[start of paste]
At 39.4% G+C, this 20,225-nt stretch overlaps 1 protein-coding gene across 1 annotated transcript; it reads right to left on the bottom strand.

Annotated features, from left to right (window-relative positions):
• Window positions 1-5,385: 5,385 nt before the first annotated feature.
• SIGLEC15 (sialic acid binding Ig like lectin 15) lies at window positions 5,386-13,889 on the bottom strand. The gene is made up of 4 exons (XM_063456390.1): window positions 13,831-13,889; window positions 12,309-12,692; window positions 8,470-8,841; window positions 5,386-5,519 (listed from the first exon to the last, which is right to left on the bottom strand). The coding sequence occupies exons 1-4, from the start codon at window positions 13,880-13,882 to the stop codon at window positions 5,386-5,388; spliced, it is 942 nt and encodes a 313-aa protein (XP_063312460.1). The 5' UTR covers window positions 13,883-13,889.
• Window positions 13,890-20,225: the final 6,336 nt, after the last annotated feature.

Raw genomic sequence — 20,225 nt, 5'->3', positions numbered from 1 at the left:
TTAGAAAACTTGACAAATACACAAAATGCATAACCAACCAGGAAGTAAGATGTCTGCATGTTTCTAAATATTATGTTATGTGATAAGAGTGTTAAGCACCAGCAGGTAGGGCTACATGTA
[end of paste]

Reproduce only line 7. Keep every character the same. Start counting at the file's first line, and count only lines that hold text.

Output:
TTAGAAAACTTGACAAATACACAAAATGCATAACCAACCAGGAAGTAAGATGTCTGCATGTTTCTAAATATTATGTTATGTGATAAGAGTGTTAAGCACCAGCAGGTAGGGCTACATGTA